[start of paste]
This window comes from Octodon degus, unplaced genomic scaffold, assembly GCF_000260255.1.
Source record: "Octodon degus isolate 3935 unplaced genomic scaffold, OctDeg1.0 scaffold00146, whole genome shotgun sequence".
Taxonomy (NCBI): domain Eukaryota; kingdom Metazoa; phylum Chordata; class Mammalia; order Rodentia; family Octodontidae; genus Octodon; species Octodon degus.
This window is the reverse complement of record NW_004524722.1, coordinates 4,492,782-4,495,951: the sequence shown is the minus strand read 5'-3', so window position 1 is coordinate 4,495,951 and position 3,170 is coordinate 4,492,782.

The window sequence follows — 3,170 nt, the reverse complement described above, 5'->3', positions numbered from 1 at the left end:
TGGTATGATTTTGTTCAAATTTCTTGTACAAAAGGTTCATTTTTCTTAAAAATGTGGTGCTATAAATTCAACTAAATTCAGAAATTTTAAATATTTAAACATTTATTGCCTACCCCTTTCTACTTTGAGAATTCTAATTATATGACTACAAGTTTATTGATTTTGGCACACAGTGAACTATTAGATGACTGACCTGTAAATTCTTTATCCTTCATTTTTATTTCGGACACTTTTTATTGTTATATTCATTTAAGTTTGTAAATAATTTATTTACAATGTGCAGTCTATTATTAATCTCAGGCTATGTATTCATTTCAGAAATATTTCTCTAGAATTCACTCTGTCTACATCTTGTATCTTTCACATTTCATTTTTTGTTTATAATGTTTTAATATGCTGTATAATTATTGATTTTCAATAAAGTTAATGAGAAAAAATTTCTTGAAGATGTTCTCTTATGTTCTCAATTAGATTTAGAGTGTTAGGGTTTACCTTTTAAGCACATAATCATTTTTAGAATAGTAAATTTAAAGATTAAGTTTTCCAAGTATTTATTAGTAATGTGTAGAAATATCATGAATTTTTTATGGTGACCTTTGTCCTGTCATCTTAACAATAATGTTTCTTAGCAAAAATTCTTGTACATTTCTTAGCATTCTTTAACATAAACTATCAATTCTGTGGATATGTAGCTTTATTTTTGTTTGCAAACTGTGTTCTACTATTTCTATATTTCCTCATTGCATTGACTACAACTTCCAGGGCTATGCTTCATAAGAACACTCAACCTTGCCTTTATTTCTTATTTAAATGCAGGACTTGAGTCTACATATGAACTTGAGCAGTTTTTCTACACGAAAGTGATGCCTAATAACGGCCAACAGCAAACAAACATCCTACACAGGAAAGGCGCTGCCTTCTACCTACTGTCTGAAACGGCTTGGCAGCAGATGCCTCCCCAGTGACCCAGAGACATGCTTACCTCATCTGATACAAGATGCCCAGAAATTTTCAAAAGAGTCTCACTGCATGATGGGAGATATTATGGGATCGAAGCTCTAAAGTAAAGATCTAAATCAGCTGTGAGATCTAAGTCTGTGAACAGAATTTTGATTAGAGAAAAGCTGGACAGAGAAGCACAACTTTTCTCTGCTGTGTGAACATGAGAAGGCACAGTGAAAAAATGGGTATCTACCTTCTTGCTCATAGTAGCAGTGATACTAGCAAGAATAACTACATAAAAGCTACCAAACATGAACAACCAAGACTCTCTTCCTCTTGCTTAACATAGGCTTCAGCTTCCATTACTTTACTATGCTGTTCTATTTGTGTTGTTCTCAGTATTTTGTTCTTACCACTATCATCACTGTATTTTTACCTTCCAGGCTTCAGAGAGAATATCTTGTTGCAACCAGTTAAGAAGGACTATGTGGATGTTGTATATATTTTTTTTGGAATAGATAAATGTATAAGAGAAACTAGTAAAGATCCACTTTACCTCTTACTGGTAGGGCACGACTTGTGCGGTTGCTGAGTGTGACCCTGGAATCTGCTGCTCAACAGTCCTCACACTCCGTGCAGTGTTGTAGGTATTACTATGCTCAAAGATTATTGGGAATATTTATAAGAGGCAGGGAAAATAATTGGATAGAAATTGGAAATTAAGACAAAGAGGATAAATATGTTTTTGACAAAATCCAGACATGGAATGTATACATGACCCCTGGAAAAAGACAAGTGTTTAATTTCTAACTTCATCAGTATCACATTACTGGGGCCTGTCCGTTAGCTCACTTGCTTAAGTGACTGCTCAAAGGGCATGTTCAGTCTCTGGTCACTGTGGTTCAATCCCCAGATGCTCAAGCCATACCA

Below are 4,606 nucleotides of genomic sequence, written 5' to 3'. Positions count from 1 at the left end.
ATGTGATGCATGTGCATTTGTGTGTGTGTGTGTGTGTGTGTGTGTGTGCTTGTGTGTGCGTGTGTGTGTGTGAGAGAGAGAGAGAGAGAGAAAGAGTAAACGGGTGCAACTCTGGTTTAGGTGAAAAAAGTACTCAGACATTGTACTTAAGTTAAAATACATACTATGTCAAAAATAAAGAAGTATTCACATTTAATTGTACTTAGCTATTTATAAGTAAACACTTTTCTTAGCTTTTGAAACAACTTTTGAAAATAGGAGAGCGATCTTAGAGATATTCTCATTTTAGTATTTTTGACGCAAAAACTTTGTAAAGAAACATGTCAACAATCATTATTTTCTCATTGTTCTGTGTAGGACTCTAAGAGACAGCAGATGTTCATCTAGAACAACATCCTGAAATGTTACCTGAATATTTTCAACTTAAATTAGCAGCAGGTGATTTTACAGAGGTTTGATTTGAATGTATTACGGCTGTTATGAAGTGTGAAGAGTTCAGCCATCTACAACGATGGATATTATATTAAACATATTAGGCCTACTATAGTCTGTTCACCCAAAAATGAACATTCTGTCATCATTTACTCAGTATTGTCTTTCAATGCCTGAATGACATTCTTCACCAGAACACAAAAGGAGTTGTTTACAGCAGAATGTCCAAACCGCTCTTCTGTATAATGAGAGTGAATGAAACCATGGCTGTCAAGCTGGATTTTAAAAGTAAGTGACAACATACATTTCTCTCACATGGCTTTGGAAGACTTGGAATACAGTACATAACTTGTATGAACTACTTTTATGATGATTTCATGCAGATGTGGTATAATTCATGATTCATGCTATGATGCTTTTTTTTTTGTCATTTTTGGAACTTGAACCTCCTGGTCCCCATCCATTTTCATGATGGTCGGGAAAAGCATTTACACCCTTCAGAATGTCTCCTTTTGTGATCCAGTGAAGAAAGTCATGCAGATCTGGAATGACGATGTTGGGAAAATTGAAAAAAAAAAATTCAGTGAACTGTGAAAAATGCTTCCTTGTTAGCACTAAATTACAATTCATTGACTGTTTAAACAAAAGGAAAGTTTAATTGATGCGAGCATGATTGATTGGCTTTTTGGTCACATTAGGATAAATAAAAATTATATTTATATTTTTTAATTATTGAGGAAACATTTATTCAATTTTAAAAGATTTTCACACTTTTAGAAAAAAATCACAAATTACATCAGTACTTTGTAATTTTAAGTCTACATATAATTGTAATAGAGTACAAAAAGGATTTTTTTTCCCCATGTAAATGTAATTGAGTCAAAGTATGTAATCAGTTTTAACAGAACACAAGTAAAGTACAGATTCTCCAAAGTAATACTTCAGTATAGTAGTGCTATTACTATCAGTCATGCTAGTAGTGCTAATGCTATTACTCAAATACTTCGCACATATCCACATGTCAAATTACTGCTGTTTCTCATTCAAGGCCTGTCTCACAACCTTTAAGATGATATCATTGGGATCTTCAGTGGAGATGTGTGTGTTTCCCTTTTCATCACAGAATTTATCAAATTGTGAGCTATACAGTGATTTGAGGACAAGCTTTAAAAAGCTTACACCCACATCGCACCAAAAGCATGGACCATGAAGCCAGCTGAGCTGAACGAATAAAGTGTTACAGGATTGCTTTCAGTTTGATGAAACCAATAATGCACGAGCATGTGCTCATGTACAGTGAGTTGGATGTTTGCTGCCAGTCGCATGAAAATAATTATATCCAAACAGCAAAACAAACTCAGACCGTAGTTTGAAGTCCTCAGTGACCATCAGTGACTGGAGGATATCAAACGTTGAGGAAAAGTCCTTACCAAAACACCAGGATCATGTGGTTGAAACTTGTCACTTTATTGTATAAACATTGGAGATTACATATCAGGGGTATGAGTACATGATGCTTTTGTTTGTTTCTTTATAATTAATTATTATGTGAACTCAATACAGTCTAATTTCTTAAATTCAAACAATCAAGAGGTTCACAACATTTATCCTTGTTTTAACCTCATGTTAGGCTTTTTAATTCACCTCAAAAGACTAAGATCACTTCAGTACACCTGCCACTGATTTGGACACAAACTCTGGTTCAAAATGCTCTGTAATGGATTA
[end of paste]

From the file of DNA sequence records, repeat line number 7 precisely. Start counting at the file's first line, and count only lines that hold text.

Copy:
Below are 4,606 nucleotides of genomic sequence, written 5' to 3'. Positions count from 1 at the left end.